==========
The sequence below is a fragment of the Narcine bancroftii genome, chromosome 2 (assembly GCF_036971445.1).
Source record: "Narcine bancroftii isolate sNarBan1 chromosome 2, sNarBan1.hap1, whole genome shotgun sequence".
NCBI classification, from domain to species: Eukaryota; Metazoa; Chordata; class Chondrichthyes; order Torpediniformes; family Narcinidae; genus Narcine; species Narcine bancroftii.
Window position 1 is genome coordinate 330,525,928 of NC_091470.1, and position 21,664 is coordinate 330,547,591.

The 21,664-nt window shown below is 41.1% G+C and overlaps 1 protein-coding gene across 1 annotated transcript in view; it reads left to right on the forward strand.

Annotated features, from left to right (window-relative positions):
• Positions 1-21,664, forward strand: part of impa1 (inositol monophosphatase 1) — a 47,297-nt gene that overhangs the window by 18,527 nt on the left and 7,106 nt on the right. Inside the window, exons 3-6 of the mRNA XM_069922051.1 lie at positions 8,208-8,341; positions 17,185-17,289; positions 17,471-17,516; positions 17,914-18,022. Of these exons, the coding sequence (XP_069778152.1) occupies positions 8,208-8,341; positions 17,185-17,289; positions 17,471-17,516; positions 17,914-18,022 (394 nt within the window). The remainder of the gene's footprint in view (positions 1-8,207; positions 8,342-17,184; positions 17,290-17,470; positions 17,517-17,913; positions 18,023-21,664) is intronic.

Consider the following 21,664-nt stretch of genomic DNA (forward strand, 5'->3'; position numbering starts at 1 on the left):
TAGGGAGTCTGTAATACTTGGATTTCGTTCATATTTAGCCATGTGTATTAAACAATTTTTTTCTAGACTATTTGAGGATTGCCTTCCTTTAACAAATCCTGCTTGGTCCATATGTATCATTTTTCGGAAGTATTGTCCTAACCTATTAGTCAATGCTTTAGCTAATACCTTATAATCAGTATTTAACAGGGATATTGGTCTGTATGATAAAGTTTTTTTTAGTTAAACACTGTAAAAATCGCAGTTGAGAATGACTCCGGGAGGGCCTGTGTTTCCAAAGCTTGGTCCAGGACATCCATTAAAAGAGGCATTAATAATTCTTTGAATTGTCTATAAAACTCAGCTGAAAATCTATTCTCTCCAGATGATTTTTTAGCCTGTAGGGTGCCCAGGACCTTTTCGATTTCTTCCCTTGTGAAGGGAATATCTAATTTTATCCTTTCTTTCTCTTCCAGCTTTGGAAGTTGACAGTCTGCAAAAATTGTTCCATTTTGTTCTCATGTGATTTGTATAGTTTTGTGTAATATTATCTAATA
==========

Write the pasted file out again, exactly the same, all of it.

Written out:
The sequence below is a fragment of the Narcine bancroftii genome, chromosome 2 (assembly GCF_036971445.1).
Source record: "Narcine bancroftii isolate sNarBan1 chromosome 2, sNarBan1.hap1, whole genome shotgun sequence".
NCBI classification, from domain to species: Eukaryota; Metazoa; Chordata; class Chondrichthyes; order Torpediniformes; family Narcinidae; genus Narcine; species Narcine bancroftii.
Window position 1 is genome coordinate 330,525,928 of NC_091470.1, and position 21,664 is coordinate 330,547,591.

The 21,664-nt window shown below is 41.1% G+C and overlaps 1 protein-coding gene across 1 annotated transcript in view; it reads left to right on the forward strand.

Annotated features, from left to right (window-relative positions):
• Positions 1-21,664, forward strand: part of impa1 (inositol monophosphatase 1) — a 47,297-nt gene that overhangs the window by 18,527 nt on the left and 7,106 nt on the right. Inside the window, exons 3-6 of the mRNA XM_069922051.1 lie at positions 8,208-8,341; positions 17,185-17,289; positions 17,471-17,516; positions 17,914-18,022. Of these exons, the coding sequence (XP_069778152.1) occupies positions 8,208-8,341; positions 17,185-17,289; positions 17,471-17,516; positions 17,914-18,022 (394 nt within the window). The remainder of the gene's footprint in view (positions 1-8,207; positions 8,342-17,184; positions 17,290-17,470; positions 17,517-17,913; positions 18,023-21,664) is intronic.

Consider the following 21,664-nt stretch of genomic DNA (forward strand, 5'->3'; position numbering starts at 1 on the left):
TAGGGAGTCTGTAATACTTGGATTTCGTTCATATTTAGCCATGTGTATTAAACAATTTTTTTCTAGACTATTTGAGGATTGCCTTCCTTTAACAAATCCTGCTTGGTCCATATGTATCATTTTTCGGAAGTATTGTCCTAACCTATTAGTCAATGCTTTAGCTAATACCTTATAATCAGTATTTAACAGGGATATTGGTCTGTATGATAAAGTTTTTTTTAGTTAAACACTGTAAAAATCGCAGTTGAGAATGACTCCGGGAGGGCCTGTGTTTCCAAAGCTTGGTCCAGGACATCCATTAAAAGAGGCATTAATAATTCTTTGAATTGTCTATAAAACTCAGCTGAAAATCTATTCTCTCCAGATGATTTTTTAGCCTGTAGGGTGCCCAGGACCTTTTCGATTTCTTCCCTTGTGAAGGGAATATCTAATTTTATCCTTTCTTTCTCTTCCAGCTTTGGAAGTTGACAGTCTGCAAAAATTGTTCCATTTTGTTCTCATGTGATTTGTATAGTTTTGTGTAATATTATCTAATA